But such concepts do name actual emotions, even though no supernatural dimension exists; and these emotions are experienced as uplifting or ennobling, without the self-abasement required by religious definitions. What, then, is their source or referent in reality? It is the entire emotional realm of man’s dedication to a moral ideal. Yet apart from the man-degrading aspects introduced by religion, that emotional realm is left unidentified, without concepts, words or recognition.

It is this highest level of man’s emotions that has to be redeemed from the murk of mysticism and redirected at its proper object: man.

- “Introduction to The Fountainhead,” The Objectivist, March 1968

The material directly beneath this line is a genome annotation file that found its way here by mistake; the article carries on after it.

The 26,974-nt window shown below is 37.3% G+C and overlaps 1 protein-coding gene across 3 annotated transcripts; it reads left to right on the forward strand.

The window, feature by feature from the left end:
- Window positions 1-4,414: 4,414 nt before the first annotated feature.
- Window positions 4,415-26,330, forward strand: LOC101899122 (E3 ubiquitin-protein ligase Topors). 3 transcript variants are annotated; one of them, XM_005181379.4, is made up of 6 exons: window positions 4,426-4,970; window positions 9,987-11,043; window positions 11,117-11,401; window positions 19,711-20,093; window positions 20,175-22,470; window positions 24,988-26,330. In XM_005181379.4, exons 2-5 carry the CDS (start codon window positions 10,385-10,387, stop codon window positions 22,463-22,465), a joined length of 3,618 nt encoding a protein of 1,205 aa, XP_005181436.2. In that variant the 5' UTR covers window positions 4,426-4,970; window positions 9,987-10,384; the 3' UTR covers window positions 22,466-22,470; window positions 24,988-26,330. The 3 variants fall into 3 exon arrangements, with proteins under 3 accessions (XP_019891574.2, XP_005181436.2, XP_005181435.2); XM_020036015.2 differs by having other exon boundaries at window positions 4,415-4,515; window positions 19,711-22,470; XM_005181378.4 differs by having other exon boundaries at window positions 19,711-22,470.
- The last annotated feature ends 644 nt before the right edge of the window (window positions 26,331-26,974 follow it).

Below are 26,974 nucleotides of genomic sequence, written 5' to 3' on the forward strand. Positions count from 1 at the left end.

At another place, Ayn Rand writes,
Philosophy is the goal toward which religion was only a helplessly blind groping. The grandeur, the reverence, the exalted purity, the austere dedication to the pursuit of truth, which are commonly associated with religion, should properly belong to the field of philosophy.
- “The Chickens’ Homecoming,” in the Return of the Primitive: The Anti-Industrial Revolution

Here are two additional links that might be useful to refer to while discussing this issue.